Business Matters: Eventbrite Launches Concert Confidential Series
Business Matters: Eventbrite Launches Concert Confidential Series

Eventbrite Launches Concert Confidential Series
-- A new Eventbrite concert series will hold five simultaneous concerts in five different U.S. markets on Sept. 17. Called Concert Confidential, the shows will showcase popular artists and the Eventbrite ticketing platform while helping various charities. Tickets will be available exclusively at Eventbrite on Sept. 15.

The concerts have a charity aspect: each attendee will have the option to make donations using the company's iPad app, Eventbrite at the Door. The app is designed to accept cash and credit card payments inside or outside a box office.

The Hold Steady will play New York's Beekman Beer Garden to benefit VH1's Save the Music. Wavves will play Los Angeles' Troubadour to benefit the Fender Music Foundation. Jackie Green will play San Francisco's Barrel House to benefit Friends of the Golden Gate. Freelance Whales will play Chicago's Empty Bottle to benefit Rock for Kids. And Green River Ordinance will play Dallas' Life in Deep Ellum to benefit La Reunion TX.

"As a way of thanking all of the event-planners and event-goers who make up the Eventbrite community, we've asked our friends in the music industry to help us create an awesome set of concerts," Eventbrite VP of marketing Tamara Mendelsohn said. "We want fans to experience a special night, and to support the non-profits that are a part of their community." Partnership = Slew of Special Offers
-- is the latest company to announce a partnership with SoundCloud. The result of this partnership is a slew of special offers to SoundCloud users: 100,000 Band Bucks,'s virtual currency; a three-month account; and entry into "Band of the Month" contests. In addition, artists will be able to add tracks to their promotions directly from SoundCloud.

"We teamed up with SoundCloud because its open platform of over six million sound creators is the prime location for artists who want to easily share their music with collaborators and fans," co-founder/CEO Mike More explains.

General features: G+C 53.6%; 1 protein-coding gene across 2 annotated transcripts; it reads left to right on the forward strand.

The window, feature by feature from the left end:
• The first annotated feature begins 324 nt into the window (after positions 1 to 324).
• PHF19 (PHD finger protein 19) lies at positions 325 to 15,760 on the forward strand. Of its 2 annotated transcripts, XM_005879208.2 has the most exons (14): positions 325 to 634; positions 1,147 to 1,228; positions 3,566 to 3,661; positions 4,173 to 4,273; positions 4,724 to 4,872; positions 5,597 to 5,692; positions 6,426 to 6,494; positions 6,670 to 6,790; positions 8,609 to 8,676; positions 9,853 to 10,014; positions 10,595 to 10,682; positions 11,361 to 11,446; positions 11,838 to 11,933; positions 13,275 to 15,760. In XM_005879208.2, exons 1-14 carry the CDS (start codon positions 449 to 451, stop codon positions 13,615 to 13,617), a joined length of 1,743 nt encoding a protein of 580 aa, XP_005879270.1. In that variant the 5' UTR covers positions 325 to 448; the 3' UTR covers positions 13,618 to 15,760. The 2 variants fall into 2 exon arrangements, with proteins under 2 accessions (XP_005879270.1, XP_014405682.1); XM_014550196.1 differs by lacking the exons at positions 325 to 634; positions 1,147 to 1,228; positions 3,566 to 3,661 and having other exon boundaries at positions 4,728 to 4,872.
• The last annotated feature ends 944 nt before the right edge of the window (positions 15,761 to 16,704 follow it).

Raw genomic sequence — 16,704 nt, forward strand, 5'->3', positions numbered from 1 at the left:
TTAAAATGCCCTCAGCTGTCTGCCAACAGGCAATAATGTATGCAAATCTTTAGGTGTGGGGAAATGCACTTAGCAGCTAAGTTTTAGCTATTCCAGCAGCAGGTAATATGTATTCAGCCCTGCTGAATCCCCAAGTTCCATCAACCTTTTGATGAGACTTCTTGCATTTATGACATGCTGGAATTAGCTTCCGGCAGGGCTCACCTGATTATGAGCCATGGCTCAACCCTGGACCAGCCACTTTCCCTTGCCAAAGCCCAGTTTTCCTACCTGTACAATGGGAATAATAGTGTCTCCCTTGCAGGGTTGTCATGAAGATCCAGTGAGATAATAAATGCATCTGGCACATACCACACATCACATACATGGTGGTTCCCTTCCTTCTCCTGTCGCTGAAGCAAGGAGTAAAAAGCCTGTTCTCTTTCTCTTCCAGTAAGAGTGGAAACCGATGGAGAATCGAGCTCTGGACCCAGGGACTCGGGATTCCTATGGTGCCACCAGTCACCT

The New York-based company has raised a total of $750,000 from seed investors, according to CrunchBase.

Eight Countries Vote Against EU's Copyright Decision
-- Although the EU's decision to extend copyright for sound recordings passed without discussion, delegates from eight countries voted against the extension. Those were Belgium, Czech Republic, the Netherlands, Luxembourg, Romania, Slovakia, Slovenia and Sweden. In addition, delegates from Austria and Estonia abstained.

In explaining its vote against the extension, Sweden's representative expressed "strong reservations" about extending copyright for sound recordings and offers insight into the other side of the argument.

"Extending the term of protection for sound recordings as proposed is neither fair nor balanced. It therefore risks undermining the respect for copyright in general even further. Such a development is very unfortunate for all those who depend on copyright protection to make a living. Sweden believes there to be good reasons for measures aiming at improving the situation for those professional musicians and other artists who often operate under economically difficult conditions. Extending the term of protection will however not primarily be of benefit to this group."

The 10 countries that voted against or abstained may not be the biggest exporter of music. But Sweden is commonly known (it's been reported many times) to be the third-biggest music exporter in the world, behind the United States and the United Kingdom. The reason? Abba.

But when it came to copyright, Sweden didn't vote the way it's most popular band might have wanted. You may have read comments from Abba's Bjorn Ulvaeus in news reports of the copyright extension. "The European Union has finally acted to give performers and musicians in Europe a longer term of protection to ensure that they benefit from their performances, at least in their lifetime," Ulvaeus told Reuters. "Now I won't have to see Abba being used in a TV commercial."

The Belgian declaration explained a belief that the extension is not an appropriate way to improve the situation of performing artists.

"It seems that the measure will mainly benefit record producers and not performing artists, will only have a very limited effect for most of the performing artists, will have a negative impact on the accessibility of cultural material such as those contained in libraries and archives, and will create supplementary financial and administrative burdens to enterprises, broadcasting organisations and consumers. Therefore, the overall package of the proposal appears, as demonstrated by a large amount of academic studies, unbalanced."